Rather than get into a player by player breakdown, what I’d rather delve into is the significance of the overall quality of Kirby Smart’s third signing class.  It’s truly remarkable, even unprecedented by previous Georgia standards.

To start with, look at this basic primer from SB Nation.  While there are always individual exceptions (and we love those stories), the reality is that, as a general rule of thumb, better stars make for better players and better programs.

What’s particularly remarkable about this year’s class is the number of five-star signees.  Here’s Jason Butt on that:

The Bulldogs already have six five-star prospects who signed national letters-of-intent in December. And the Bulldogs will be anxiously awaiting American Heritage (Miami) five-star cornerback Tyson Campbell’s decision Wednesday morning. If Campbell signs with Georgia, the Bulldogs will end this class with seven five-star players, according to the 247Sports.com composite rankings.

The most five-star prospects Georgia landed in a class previously was four, in 2012.

Georgia is already in elite company by becoming the fifth program since 2000 to sign six five-star players in one class. USC (2004, 2005, 2006, 2007), Alabama (2013, 2014, 2015, 2017), Florida State (2002, 2012) and Florida (2003) are the only other programs to do so. If Campbell signs with Georgia, it will be the first program during this time span to ink seven 247Sports.com composite five-star recruits in the same class.

Chip Towers reports that Rivals credits Georgia with one more five-star kid than 247Sports.

“Last year’s class has a chance to be really good, obviously, with a lot of impact freshmen who played,” said Chad Simmons, regional recruiting analyst for Yahoo Sports. “But without question, this one on paper is going to be the one that jumps out as far as looking the best and reading the best and potentially being the best, as far as all-conference and NFL guys. More than likely it’s going to set a record for us, as far as Rivals, with eight 5-stars.”

That’s assuming that the Bulldogs land Tyson Campbell, a 5-star cornerback out of American Heritage High School in Plantation, Fla. Most projections have Campbell signing with Georgia over Alabama on Wednesday.

Individual prospect ratings vary, but Yahoo/Rivals has Georgia already with seven 5-star recruits that signed in the college football’s first early period in late December: Outside linebacker Adam Anderson of Rome, running back James Cook of Miami, defensive end Brenton Cox of Stockbridge, quarterback Justin Fields of Kennesaw, offensive tackle Cade Mays of Knoxville, Tenn., guard Jamaree Salyer of Atlanta and running back Zamir White of Laurinburg, N.C.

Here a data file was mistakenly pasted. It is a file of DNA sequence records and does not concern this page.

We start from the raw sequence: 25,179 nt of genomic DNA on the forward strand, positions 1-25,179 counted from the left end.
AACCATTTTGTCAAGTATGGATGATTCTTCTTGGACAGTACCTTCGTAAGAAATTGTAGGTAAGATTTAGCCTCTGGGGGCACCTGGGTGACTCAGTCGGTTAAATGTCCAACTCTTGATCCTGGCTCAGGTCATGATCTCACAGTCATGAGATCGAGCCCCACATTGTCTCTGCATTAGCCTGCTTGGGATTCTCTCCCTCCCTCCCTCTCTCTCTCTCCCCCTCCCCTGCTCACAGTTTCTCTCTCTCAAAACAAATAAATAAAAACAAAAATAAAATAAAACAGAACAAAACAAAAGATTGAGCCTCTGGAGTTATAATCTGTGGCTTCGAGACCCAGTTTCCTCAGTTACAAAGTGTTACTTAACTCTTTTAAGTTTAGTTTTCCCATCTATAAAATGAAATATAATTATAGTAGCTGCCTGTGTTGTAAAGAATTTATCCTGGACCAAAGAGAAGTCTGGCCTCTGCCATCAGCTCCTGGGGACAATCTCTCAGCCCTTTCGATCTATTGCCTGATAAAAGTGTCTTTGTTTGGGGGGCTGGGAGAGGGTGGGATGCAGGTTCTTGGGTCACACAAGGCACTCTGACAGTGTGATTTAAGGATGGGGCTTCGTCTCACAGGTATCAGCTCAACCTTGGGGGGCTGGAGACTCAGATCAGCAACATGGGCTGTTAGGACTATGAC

There are a couple of reasons this news should excite every Georgia fan.  One is that Georgia is trending on this front in the opposite direction from the rest of the SEC.

The SEC has signed the vast number of 5-star prospects in the past five signing classes – almost 50 percent in fact – but the numbers from last year and this year show that other leagues are closing the gap.

In the past five recruiting classes (2013-17), there have been 164 5-star prospects, and SEC schools have signed 81 of them (49.4 percent). But SEC schools saw that percentage drop to 36 last year (12 of 33), and going into Wednesday’s National Signing Day, that figure has dropped again, to 27.6 this year…

There is a caveat with his year’s numbers. There are 29 5-star prospects, and 25 have signed, including eight with SEC schools. Three of the unsigned 5-star recruits seem likely to sign with an SEC member, meaning 38 percent of the five-star prospects likely will end up at SEC schools. Nevertheless, it will be the second year in a row that the percentage is less than 40. That’s on the heels of two classes (2014 and ’15) where an astounding 56 percent of 5-star prospects ended up in the SEC.

According to Huguenin’s chart, the conference has signed a total of 8 five-star recruits so far.  You do the math on how that breaks down.  Georgia has completely lapped the field with this class.  Sure, it’s possible that another program could be luckier or better than Georgia over the next few years with its player development, but the odds are stacked in Georgia’s favor for the moment.

The other reason?  Well, check this out.

Since 2000, 10 other schools have signed at least six five-star prospects in the 247Sports composite. Six of those classes eventually won national titles, and a seventh, Alabama’s 2017 class, still has three-plus years to achieve the feat.

Better yet for Georgia, every SEC team this century to add six five-star prospects in one class has gone on to win the national championship with that class[Emphasis added.]

That article was written last December.  Since then, Alabama’s 2017 class has made it seven for seven.  Those odds are getting even more stacked.

Helluva job, Kirby.


Filed under Georgia Football, Recruiting